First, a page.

“For wicked problems there is not even a straight-forward quote.”
–Social Dimensions.That Mencken quote
“For wicked problems there is not even a straight-forward quote.”
–Social Dimensions.That Mencken quote
Leyla Acaroglu — It’s an experimental knowledge lab that I set up three years ago to help overcome what I call the knowledge-action gap, the difference between people knowing that there are problems in the world, feeling that they want to address them, but not knowing how to take action. I really struggled a lot with the mainstream structural system of education, I did a lot of research in pedagogy and the way in which we teach and the way in which the brain works, how a lot of the experiences we have in life educate us, and how actually a lot of those experiences de-educate us.
“We have never had to deal with problems of the scale facing today’s globally interconnected society. No one knows for sure what will work, so it is important to build a system that can evolve and adapt rapidly.”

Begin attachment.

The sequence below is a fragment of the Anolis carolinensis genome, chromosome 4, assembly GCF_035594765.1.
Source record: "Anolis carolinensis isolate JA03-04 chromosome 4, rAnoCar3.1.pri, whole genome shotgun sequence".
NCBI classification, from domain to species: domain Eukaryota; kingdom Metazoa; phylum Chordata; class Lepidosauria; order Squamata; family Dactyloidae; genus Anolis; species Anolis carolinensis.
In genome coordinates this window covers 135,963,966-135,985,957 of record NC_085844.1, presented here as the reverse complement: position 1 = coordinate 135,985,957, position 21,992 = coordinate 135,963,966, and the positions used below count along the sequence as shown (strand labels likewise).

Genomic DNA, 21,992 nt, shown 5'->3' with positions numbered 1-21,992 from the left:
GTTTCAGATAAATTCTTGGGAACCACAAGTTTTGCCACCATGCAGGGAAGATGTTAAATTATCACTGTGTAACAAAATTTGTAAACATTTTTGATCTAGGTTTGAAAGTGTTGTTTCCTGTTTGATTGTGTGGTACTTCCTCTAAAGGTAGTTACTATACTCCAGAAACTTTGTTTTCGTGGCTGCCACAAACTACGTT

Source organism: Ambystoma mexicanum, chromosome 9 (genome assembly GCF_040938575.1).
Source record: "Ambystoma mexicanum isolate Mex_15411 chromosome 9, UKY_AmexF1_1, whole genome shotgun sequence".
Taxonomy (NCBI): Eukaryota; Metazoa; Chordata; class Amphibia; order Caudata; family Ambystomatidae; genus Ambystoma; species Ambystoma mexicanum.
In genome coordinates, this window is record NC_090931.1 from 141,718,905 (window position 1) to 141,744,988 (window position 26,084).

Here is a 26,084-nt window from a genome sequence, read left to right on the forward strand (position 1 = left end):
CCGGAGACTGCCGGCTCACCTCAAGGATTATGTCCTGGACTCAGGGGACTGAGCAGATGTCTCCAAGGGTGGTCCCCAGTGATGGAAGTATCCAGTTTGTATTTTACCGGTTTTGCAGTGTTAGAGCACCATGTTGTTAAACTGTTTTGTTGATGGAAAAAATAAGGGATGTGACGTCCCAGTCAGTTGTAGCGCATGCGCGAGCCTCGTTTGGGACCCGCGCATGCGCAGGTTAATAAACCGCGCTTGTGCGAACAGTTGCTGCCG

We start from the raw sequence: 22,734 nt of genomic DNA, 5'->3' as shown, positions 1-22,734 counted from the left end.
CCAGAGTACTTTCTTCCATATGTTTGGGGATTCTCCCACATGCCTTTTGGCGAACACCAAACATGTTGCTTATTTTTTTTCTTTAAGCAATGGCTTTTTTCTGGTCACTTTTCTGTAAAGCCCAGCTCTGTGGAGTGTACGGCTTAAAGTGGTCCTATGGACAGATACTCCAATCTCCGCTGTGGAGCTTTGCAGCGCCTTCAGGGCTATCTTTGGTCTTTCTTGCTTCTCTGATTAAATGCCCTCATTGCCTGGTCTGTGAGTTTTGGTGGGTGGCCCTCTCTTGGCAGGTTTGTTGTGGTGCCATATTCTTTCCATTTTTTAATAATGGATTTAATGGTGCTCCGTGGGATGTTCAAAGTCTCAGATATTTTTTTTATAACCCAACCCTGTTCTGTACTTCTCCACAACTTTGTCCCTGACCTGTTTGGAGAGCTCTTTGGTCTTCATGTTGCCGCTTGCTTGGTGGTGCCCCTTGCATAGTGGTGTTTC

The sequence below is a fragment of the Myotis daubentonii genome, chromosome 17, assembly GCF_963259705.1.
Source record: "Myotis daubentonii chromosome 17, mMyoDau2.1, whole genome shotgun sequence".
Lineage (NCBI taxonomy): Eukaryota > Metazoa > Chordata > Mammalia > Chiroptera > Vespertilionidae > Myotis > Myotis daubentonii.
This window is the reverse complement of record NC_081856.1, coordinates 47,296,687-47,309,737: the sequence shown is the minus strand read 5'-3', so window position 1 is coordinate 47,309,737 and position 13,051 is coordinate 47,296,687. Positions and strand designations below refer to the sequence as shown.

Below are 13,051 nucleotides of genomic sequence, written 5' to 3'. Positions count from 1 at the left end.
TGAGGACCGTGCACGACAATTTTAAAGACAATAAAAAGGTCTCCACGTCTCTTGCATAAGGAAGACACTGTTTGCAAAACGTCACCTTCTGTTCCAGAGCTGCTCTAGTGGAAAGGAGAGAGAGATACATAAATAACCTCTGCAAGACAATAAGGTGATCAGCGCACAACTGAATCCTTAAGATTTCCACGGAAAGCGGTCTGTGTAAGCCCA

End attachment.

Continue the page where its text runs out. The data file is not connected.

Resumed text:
The advantage of working together is to get a complex task right, to be successful at making the right decision. The higher the complexity, the more specialists cannot be successful, but teams can be. This is important in healthcare in addressing complex diseases and conditions that can interact with each other. It is also generally important in dealing with complex tasks of all kinds. The cost of having such a team in place might seem high, but for complex cases such a team will prove to be more effective and less costly than the alternative. The challenge is making sure the teams work together smoothly and efficiently. This will yield better results than specialists working separately.
So much for classical objects and time travel. But what would happen if a quantum particle entered a closed time-like curve? In the early 90s, the physicist David Deutsch showed that not only is this possible but that it can only happen in a way that does not allow superluminal signalling. So quantum mechanics plays havoc with causality but in a way that is consistent with relativity and so prevents grandfather-type paradoxes. Deutsch’s result has extraordinary implications. It implies that closed time-like curves can be used to solve NP-complete problems in polynomial time and to violate Heisenberg’s uncertainty principle.